Chino – In a review concerning female inmate sterilizations occurring between fiscal years 2005-06 and 2012-13, state auditor, Elaine M. Howle, reported on some disturbing facts discovered in some California prisons.
The June 19 audit revealed that during the aforementioned period, 144 female inmates were sterilized by bilateral tubal ligation, and the Receiver’s Office of the California Correctional Health Care Services at times failed to ensure that the inmates’ consent was lawfully obtained. 39 inmates received the procedure – 11 of those women incarcerated at Chino – with deficiencies in the process.
In 27 of those cases, there was no evidence that a physician signed the required consent forms asserting that the patient was mentally competent and therefore understood the lasting effects of the procedure; in 18 cases there was a violation of the required waiting period between consent and procedure. In some cases, the physicians falsified the consent forms, indicating that the proper waiting period had passed when it clearly had not. In all there were numerous illegal surgeries and other violations of the state’s informed consent law.
For one case in particular for a pregnant inmate at the Chino prison, a physician filed a form requesting approval for a pregnancy evaluation and treatment. Nothing on the form indicated a request for sterilization; the woman was sterilized, regardless, during a cesarean section delivery which was performed 17 days before the woman’s expected delivery date. A review of her medical records did not indicate any emergency conditions requiring an expedited delivery or sterilization.
Auditors have begun to urge federal officials to give the names of the physicians involved in the illegal surgeries to the Medical Board and the California Department of Public Health for further investigation and possible disciplinary action.
Prison advocates and former inmates say that prison medical staff targeted those who were deemed likely to return to prison in the future. The audit states that all the women who received tubal ligations had been in prison at least once before, and were repeat offenders. The prison medical officials have denied any ill intent; however, the integrity of all these incidents is in question.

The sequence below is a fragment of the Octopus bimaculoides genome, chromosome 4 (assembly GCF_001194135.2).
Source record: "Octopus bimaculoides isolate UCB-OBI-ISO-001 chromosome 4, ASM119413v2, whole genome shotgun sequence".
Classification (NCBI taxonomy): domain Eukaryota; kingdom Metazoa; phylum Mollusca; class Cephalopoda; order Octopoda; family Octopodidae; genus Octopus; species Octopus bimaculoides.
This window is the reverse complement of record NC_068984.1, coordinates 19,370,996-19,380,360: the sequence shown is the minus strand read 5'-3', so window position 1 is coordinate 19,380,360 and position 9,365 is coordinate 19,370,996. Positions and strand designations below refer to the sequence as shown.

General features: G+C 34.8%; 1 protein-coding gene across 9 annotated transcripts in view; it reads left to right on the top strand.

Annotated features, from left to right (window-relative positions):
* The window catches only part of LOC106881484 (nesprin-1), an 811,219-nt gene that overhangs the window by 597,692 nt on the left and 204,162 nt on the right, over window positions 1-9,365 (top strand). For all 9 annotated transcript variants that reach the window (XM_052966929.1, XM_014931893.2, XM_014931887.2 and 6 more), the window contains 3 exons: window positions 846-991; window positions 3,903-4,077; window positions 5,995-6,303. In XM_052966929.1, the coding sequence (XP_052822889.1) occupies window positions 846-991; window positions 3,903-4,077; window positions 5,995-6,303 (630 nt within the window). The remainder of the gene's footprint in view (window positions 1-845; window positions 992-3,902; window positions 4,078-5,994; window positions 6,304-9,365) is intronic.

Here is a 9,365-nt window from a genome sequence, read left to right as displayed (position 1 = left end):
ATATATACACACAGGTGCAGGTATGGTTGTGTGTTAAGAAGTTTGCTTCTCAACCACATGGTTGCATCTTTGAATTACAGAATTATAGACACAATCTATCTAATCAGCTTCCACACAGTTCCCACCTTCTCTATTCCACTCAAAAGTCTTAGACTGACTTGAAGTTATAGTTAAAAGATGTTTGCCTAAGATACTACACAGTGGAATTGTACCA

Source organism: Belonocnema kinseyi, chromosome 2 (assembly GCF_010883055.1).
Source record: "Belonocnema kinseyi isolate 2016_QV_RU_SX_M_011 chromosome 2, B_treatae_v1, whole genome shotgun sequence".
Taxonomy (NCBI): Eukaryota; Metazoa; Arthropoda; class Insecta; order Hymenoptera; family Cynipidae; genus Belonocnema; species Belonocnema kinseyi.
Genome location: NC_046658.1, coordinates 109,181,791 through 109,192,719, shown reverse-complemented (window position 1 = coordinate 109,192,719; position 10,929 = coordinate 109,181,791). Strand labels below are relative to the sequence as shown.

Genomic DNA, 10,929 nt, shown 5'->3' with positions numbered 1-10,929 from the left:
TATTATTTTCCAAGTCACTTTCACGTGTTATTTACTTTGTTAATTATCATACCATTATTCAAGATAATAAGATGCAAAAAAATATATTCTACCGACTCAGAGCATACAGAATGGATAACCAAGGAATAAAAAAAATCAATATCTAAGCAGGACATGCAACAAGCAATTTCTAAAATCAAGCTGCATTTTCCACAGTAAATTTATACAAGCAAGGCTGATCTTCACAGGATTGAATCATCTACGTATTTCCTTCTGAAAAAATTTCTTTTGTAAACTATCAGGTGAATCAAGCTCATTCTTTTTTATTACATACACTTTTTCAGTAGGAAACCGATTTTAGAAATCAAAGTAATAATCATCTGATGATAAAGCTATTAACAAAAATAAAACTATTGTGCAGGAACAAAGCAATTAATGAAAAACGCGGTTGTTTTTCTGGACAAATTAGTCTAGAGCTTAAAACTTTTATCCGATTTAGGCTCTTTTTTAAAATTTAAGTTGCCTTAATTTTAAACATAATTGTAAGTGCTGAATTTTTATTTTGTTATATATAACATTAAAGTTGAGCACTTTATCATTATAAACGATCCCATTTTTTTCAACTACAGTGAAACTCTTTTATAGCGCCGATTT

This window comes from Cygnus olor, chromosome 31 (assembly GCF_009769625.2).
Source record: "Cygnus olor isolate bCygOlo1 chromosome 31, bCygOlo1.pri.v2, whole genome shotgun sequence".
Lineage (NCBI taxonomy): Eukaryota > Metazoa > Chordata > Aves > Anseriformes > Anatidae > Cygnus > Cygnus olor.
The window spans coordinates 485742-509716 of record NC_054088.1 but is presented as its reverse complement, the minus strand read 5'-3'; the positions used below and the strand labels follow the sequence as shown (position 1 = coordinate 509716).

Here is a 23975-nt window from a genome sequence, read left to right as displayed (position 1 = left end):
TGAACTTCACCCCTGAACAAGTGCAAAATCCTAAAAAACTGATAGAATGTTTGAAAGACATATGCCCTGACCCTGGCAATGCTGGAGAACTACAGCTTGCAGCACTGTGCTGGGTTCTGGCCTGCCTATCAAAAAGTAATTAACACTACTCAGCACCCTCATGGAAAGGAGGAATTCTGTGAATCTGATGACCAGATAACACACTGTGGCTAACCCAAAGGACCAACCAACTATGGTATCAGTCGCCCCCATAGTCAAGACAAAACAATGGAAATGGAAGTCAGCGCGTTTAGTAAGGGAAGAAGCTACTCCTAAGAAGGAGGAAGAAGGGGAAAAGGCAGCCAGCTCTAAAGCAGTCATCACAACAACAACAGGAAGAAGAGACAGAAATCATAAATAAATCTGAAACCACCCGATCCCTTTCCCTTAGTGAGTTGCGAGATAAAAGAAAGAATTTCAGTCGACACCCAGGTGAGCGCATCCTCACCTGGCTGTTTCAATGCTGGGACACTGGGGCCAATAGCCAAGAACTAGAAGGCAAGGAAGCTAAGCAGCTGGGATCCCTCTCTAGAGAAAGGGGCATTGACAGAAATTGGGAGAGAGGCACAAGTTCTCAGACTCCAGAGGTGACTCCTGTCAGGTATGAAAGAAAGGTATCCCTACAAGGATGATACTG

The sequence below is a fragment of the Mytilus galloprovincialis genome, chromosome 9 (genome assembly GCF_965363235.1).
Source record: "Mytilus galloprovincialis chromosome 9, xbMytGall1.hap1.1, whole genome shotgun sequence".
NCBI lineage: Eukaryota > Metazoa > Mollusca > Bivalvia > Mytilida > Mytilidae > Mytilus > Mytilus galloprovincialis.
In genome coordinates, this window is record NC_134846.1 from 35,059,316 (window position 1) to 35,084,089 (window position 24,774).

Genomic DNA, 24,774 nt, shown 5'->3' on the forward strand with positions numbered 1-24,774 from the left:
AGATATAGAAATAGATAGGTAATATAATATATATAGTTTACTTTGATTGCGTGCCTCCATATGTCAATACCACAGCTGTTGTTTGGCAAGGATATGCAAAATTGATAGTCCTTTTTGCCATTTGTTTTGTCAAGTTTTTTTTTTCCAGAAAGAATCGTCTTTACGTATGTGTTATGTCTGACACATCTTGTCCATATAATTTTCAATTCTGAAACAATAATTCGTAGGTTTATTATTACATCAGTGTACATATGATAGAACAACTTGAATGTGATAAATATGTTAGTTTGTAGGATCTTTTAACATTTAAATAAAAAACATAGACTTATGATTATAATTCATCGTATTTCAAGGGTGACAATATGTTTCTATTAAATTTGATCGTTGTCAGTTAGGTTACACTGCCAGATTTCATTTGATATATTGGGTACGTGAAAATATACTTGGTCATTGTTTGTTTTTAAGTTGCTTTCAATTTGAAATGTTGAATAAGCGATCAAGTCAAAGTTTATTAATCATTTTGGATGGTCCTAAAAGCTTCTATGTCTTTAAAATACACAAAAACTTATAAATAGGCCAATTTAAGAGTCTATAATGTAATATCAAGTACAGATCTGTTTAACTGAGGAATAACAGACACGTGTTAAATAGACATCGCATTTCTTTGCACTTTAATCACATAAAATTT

This integrity, or lack thereof, leads one to remember California’s dreadful history regarding such things, labeled Eugenics. Wikipedia states that as an early leading force in the field of Eugenics, California became the third state in the United States to enact a sterilization law, forcing 20,000 sterilizations between 1909 and 1963. By 1921, California had accounted for 80% of the sterilizations nationwide. This continued until World War 2, after which the number of sterilizations began to decrease, largely due to the fallout of Hitler’s eugenics movement. It is reported that Nazi Germany sought the advice of the California’s eugenics leaders in the 1930s. More current reports tout the sterilization as a way to avoid welfare benefits for unwanted children.
In response to the audit, the state prison health department generally agrees with the findings, and noted that steps have since been taken to improve the situation. A bill has now been introduced that would ban all inmate sterilizations for birth control purposes. In May, the Senate unanimously approved SB 1135, and the measures are now being taken up by the Assembly.
Tiana Goegebuer contributed to this article.